Take Care of Texas: commemorate Pollution Prevention Week

Release Date
Wed, September 16 2015
Do your part this fall with these seasonal conservation tips
Lisa Wheeler

Pollution Prevention
This week not only marks the start of autumn, but it also marks Pollution Prevention Week. Pollution prevention is any practice that reduces, eliminates, or prevents pollution at its source. Source reduction allows for the greatest and quickest environmental improvements by avoiding the generation of waste and emissions. Take action this fall to do your part.

Turn off the lights and use energy-saving light bulbs: Lighting accounts for approximately 12 percent of a household's annual electric bill. New energy-saving bulbs use 25 to 80 percent less energy than traditional incandescent bulbs. Replacing 15 traditional incandescent bulbs could save you about $50 per year.

Reduce standby power: The electric power consumed by products when switched off or in a standby mode is called standby power. It accounts for 5 to 10 percent of residential energy use, costing up to $180 per year. Unplug or turn electronics off at a power strip to eliminate this wasted energy.

Buy locally: Buying locally grown food supports the local economy, reduces emissions from refrigeration and transportation, and cuts back on packing materials. Buy Texas organic products that are produced without synthetic pesticides, herbicides, or fertilizers.

Use less toxic cleaning products: Using less toxic cleaning products can reduce pollutants in both the air and water, and may help improve the air quality in your house. The EPA’s Safer Choice program labels products that can help protect the environment and are safer for families.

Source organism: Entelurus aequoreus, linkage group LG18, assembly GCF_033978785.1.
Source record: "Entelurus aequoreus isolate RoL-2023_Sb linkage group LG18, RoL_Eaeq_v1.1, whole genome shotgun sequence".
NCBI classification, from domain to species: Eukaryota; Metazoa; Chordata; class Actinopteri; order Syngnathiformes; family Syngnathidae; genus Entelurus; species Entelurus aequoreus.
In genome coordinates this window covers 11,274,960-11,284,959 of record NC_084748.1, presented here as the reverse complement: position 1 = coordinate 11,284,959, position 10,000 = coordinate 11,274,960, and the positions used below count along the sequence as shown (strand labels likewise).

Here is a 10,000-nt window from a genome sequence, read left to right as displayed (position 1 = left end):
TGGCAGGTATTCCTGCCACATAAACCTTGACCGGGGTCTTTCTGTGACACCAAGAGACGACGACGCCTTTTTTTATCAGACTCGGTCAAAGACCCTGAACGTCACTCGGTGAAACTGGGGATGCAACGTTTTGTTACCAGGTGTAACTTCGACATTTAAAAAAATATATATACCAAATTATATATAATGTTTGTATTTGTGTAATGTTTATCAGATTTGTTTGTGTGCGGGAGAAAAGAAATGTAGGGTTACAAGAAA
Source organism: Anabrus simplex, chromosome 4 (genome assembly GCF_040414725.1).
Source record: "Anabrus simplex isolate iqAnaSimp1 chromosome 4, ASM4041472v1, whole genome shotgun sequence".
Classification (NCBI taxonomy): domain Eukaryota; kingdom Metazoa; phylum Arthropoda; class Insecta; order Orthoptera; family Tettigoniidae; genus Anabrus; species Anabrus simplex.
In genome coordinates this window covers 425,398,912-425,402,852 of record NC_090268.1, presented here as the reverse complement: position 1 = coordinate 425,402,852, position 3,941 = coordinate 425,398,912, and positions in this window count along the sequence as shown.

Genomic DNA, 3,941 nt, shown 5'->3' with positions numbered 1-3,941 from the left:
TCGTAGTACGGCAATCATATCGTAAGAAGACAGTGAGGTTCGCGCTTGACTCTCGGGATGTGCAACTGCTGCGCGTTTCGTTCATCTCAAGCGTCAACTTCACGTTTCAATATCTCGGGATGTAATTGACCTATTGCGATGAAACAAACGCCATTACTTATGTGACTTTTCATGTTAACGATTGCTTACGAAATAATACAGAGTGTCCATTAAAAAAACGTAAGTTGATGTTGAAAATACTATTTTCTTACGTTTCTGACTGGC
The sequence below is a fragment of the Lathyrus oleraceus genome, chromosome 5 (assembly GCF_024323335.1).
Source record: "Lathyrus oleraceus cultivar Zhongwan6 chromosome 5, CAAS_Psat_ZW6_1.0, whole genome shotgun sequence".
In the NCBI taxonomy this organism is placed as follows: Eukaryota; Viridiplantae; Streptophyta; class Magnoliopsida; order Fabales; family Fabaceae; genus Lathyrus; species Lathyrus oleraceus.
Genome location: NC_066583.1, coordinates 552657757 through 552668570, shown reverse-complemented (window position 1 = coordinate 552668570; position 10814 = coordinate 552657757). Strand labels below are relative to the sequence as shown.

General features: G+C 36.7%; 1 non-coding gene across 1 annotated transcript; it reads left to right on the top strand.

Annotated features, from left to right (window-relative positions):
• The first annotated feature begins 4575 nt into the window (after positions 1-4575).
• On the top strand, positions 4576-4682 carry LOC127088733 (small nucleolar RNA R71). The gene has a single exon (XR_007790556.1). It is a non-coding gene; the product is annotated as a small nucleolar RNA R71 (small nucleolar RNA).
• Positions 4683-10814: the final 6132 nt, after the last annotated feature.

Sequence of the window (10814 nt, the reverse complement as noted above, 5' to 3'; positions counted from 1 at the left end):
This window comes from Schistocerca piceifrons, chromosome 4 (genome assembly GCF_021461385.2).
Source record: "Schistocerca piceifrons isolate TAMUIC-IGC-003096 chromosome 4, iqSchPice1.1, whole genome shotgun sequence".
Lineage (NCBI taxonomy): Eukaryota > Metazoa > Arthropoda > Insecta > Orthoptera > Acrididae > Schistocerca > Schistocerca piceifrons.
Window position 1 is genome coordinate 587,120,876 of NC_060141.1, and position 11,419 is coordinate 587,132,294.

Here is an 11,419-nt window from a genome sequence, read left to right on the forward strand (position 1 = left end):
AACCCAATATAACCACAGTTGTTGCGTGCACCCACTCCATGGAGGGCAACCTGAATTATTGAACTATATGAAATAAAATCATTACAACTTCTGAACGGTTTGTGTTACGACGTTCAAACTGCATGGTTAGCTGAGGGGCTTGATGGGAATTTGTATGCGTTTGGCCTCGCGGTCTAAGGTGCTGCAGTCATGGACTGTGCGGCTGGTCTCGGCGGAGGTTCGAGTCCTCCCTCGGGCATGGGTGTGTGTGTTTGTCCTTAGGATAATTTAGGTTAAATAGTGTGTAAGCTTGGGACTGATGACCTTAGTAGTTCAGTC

Use less pesticides and fertilizers: Apply pesticides and fertilizers according to the label’s directions, and only use the recommended amount. Excessive watering or a rainstorm can wash away the chemical excess—wasting your money and endangering nearby waterways.

Drive less: To reduce air emissions, take your lunch to the office, carpool, use public transit, or simply combine errands. Removing one properly maintained car from the road for one year saves an average of 17 pounds of nitrogen oxides from being discharged into the air.

Take care of your tires: Over 3 million tires were sent to Texas landfills last year! Reduce the number of tires you use by taking care of the ones you have. Test your tire tread monthly. Insert a penny upside down. Your tread is too low when you can see the top of Lincoln’s head.

For more ways conserve water and energy, reduce waste, keep the air and water clean, and save money, visit TakeCareOfTexas.org. While you’re there, pledge to Take Care of Texas, and we’ll say thanks by mailing you a free Texas State Park Guide.

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